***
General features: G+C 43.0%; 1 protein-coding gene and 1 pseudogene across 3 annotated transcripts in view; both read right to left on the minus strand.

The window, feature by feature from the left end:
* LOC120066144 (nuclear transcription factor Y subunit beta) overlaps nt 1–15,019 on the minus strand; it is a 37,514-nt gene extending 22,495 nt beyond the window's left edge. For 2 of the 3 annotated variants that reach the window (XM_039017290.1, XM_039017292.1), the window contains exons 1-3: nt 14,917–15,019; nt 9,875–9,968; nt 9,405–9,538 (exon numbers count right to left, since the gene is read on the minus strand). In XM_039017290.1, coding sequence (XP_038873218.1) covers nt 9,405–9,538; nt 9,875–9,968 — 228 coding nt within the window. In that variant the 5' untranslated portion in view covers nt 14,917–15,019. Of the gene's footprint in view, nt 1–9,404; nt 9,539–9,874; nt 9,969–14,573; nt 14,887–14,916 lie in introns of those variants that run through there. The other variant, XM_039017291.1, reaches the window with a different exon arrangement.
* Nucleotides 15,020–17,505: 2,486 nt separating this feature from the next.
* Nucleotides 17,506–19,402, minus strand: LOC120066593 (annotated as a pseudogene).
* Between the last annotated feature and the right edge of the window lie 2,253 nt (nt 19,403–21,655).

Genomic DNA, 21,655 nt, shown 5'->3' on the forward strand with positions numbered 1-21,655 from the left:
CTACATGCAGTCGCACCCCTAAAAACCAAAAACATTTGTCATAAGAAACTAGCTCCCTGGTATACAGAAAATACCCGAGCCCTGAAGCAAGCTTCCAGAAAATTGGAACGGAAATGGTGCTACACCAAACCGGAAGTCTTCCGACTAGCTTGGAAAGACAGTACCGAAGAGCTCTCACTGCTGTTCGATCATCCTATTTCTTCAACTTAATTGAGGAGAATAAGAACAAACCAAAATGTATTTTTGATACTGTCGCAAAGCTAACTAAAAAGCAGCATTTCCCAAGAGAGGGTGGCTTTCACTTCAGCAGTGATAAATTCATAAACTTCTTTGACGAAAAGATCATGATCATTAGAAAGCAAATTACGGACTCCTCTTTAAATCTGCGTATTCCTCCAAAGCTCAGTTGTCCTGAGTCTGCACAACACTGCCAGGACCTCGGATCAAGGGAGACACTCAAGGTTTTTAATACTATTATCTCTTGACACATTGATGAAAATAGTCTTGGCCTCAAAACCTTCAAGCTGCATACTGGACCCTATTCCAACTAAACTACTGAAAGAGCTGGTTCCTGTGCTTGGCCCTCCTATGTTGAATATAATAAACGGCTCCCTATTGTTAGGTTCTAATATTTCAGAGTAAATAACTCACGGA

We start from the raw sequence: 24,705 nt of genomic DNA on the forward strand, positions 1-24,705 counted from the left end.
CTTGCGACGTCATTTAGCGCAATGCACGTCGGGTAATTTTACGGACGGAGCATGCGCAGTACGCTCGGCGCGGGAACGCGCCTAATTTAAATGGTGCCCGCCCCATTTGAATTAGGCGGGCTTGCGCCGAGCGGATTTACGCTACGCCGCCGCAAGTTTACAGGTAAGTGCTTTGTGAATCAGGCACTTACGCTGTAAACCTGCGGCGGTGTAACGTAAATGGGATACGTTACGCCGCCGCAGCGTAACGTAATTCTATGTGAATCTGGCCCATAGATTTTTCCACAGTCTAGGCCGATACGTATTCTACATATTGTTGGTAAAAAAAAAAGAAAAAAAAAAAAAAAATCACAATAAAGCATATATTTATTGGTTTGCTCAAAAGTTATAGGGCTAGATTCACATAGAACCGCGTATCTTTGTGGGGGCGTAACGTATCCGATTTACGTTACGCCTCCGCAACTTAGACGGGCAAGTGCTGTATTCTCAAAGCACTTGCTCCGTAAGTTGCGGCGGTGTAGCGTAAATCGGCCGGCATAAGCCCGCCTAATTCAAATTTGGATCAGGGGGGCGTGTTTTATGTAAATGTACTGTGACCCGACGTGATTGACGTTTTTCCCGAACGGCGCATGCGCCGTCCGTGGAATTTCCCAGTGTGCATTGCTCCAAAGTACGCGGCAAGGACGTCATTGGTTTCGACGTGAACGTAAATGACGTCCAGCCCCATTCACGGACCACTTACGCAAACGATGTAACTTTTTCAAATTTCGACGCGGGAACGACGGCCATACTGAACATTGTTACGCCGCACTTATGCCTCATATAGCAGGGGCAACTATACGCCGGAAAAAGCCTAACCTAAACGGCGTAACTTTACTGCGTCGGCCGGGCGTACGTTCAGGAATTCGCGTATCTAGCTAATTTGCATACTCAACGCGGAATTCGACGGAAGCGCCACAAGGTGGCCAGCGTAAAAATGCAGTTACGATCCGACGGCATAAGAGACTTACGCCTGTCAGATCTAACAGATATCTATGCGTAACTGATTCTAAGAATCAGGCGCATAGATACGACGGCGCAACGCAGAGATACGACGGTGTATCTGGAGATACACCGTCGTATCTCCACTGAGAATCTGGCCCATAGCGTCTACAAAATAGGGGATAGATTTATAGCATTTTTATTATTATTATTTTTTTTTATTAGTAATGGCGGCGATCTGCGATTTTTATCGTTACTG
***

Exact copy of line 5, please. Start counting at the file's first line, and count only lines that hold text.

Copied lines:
* Nucleotides 17,506–19,402, minus strand: LOC120066593 (annotated as a pseudogene).